A lot is happening behind the scenes. It’s not as obvious, maybe because it doesn’t happen under a particular label. It’s in our care and family and adult ministries. Because it doesn’t stand out, it can feel like Elijah in I Kings 19 when he lamented that I’m all alone, when God had to point out there were 7,000 others who were faithful. It’s good for us to find out what’s happening out there, sometimes we just need that encouragement.

The need is great. As I network with people in and out of the church, people are perplexed at how churches seem so uninterested in addressing the needs of their older members. Older adults end up feeling unwanted and unneeded in the very congregations they’ve invested their lives into. In too many ways the church at large and churches individually seem uninterested and unprepared to minister to and with their older members.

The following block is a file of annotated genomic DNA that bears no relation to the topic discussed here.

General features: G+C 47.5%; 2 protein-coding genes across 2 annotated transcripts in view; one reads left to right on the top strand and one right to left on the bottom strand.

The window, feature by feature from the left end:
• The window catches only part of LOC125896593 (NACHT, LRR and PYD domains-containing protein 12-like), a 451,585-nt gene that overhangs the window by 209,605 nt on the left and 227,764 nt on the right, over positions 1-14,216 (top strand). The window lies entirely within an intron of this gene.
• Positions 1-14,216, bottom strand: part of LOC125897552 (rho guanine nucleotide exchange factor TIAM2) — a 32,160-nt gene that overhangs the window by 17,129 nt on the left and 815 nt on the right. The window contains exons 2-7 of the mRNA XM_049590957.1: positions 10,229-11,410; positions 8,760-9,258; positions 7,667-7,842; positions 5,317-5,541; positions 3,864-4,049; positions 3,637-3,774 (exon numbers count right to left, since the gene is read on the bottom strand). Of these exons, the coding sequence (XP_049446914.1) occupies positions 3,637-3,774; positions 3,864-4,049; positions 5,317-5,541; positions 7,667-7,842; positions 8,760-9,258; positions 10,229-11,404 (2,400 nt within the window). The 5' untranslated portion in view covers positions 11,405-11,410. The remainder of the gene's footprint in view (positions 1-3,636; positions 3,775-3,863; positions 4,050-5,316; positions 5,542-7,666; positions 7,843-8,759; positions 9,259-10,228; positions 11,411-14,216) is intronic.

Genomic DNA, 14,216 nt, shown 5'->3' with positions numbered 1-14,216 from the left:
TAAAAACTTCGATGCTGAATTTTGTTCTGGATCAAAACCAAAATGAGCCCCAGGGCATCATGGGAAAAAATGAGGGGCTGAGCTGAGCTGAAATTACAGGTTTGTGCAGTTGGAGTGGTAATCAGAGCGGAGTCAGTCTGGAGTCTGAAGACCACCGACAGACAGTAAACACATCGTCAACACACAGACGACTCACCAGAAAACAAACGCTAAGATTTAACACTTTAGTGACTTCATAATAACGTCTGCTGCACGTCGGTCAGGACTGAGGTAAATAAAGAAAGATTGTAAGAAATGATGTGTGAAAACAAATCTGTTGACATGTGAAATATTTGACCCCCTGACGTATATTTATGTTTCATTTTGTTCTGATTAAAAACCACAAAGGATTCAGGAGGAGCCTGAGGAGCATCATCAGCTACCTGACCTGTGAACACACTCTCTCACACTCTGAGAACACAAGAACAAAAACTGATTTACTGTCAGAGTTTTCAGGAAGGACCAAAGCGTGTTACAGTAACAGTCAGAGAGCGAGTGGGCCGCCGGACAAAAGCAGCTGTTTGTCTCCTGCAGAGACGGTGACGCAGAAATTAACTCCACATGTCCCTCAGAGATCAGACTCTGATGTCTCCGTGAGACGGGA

It doesn’t seem to be getting better. When starting this journey, I was seeing increased activity and interest, and expected senior adult ministry to see significant growth by the time I graduated. It seems to be going backwards. Fewer books are being written, less money seems to be allocated by churches, and I see fewer staff members dedicated to older adults. I saw organizizations dedicated to senior adult ministry that no longer exist.

We need each other. The issues related to age are extremely wide spread and varied. It’s impossible for one congregation to address all those needs. Churches and their leaders working with one another can have a greater impact than any one church. We don’t have a lot of the ready-made resources, degree programs and such that other areas of ministry have, but we do have each other. We need each other for the information and encouragement. We need to become a community.

Leave a Comment

This site uses Akismet to reduce spam. Learn how your comment data is processed.